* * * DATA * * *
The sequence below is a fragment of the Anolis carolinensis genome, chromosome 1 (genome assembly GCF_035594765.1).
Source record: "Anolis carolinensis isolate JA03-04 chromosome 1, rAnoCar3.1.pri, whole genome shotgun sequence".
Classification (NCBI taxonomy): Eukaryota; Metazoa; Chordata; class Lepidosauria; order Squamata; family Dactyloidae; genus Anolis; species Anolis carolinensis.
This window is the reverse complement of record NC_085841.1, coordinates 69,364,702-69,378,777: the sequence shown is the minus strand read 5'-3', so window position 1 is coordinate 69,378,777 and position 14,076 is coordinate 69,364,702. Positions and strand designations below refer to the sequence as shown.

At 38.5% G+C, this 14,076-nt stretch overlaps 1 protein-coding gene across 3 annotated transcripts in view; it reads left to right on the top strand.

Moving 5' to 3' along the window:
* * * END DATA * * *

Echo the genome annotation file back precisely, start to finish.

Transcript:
The sequence below is a fragment of the Anolis carolinensis genome, chromosome 1 (genome assembly GCF_035594765.1).
Source record: "Anolis carolinensis isolate JA03-04 chromosome 1, rAnoCar3.1.pri, whole genome shotgun sequence".
Classification (NCBI taxonomy): Eukaryota; Metazoa; Chordata; class Lepidosauria; order Squamata; family Dactyloidae; genus Anolis; species Anolis carolinensis.
This window is the reverse complement of record NC_085841.1, coordinates 69,364,702-69,378,777: the sequence shown is the minus strand read 5'-3', so window position 1 is coordinate 69,378,777 and position 14,076 is coordinate 69,364,702. Positions and strand designations below refer to the sequence as shown.

At 38.5% G+C, this 14,076-nt stretch overlaps 1 protein-coding gene across 3 annotated transcripts in view; it reads left to right on the top strand.

Moving 5' to 3' along the window: